Lee M. Waid: An Oral Historical Case Study of Students from an All-Black Rural Virginian School between 1963 and 1970

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Date
2021-01-19
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Virginia Tech
Abstract

This qualitative study reflects the researcher's aim to capture the oral histories of students who attended Lee M. Waid, an all-Black rural Virginian school, between 1963 and 1970. This purpose lies in the researcher's attempt to thoroughly and accurately capture a time in history after desegregation was mandated, Freedom of Choice plans were implemented or being created, and integration was occurring across the nation, Virginia, and Franklin County. This study is guided by the research question: What were the experiences of students and staff who were part of Lee M. Waid School during the years 1963 to 1970? The researcher followed the 10-step interview protocol of Creswell and Poth (2018) and adapted 15 interview questions from Johnson's (2015) dissertation The Addisonians: The Experiences of Graduates of the Classes of 1963-70 of Lucy Addison High School, An All-Black High School in Roanoke, Virginia. The interview questions were slightly adapted to suit the researcher's study to gain insight about student experiences at Waid School. The researcher purposefully selected 14 participants by looking at existing data through the use of primary documents and snowball or chain methodology. Fourteen of the participants were former students of Waid School and two were former faculty members of Franklin County Public Schools. The exploration of student experiences during desegregation is vital to preserving the history, legacy, and influence of Black education.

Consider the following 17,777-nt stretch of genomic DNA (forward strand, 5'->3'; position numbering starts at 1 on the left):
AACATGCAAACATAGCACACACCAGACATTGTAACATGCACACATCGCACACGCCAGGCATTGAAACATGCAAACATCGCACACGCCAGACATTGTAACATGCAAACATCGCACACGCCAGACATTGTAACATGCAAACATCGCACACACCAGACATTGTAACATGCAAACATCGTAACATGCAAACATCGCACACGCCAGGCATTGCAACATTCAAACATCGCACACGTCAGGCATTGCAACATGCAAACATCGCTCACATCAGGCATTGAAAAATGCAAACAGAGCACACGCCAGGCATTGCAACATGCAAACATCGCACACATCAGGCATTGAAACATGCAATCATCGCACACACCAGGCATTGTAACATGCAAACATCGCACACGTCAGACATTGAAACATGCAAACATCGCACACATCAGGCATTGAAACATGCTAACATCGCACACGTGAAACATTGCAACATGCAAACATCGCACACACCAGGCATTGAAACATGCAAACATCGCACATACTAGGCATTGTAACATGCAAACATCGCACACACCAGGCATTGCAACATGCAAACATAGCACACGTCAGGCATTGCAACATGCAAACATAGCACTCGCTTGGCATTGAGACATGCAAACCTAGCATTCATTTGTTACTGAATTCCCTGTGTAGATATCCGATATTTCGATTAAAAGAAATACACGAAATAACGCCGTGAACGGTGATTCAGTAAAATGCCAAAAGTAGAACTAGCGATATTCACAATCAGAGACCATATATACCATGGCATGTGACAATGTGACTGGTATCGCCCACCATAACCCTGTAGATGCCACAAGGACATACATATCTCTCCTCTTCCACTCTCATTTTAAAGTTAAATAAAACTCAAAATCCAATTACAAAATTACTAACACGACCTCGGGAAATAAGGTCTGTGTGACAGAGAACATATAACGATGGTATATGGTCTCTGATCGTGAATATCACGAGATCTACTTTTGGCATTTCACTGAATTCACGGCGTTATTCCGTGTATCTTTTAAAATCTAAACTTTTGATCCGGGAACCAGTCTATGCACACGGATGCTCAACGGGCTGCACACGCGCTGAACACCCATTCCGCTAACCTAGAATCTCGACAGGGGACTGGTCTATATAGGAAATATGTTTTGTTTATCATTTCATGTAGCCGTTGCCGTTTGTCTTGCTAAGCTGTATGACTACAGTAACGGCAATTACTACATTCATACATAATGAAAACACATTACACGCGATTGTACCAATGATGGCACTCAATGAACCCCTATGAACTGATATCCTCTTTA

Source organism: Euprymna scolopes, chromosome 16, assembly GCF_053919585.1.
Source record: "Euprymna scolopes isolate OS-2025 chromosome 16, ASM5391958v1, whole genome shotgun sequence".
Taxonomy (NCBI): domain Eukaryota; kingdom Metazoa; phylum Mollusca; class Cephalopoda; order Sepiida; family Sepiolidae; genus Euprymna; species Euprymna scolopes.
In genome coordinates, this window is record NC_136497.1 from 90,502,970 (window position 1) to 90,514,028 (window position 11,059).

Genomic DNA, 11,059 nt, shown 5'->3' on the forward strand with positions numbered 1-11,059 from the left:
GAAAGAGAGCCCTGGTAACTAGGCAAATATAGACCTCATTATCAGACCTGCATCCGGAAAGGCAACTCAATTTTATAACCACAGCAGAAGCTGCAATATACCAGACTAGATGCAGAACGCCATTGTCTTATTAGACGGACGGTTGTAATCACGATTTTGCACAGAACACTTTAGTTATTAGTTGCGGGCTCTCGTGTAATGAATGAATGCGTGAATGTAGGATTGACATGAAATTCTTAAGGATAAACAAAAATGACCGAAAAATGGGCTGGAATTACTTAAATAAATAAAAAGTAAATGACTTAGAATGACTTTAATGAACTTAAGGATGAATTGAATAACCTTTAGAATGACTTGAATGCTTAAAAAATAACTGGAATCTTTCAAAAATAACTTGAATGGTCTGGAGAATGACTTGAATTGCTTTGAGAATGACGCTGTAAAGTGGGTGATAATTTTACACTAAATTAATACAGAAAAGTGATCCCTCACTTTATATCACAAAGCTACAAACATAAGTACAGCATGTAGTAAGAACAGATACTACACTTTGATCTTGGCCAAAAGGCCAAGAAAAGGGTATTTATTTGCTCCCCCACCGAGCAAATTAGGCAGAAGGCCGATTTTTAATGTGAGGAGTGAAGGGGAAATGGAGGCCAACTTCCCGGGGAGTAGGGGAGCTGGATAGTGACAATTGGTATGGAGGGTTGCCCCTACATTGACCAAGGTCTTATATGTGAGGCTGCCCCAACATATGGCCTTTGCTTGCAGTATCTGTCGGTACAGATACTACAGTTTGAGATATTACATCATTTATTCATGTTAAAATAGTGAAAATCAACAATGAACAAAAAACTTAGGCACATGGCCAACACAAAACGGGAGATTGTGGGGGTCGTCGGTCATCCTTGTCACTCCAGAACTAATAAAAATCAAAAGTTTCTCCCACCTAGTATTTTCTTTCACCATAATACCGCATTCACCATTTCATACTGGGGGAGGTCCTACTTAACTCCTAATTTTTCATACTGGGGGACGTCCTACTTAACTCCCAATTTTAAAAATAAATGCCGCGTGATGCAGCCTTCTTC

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Keywords
All-Black High Schools, Desegregation, Integration, Segregated Schools, Segregation, Oral History
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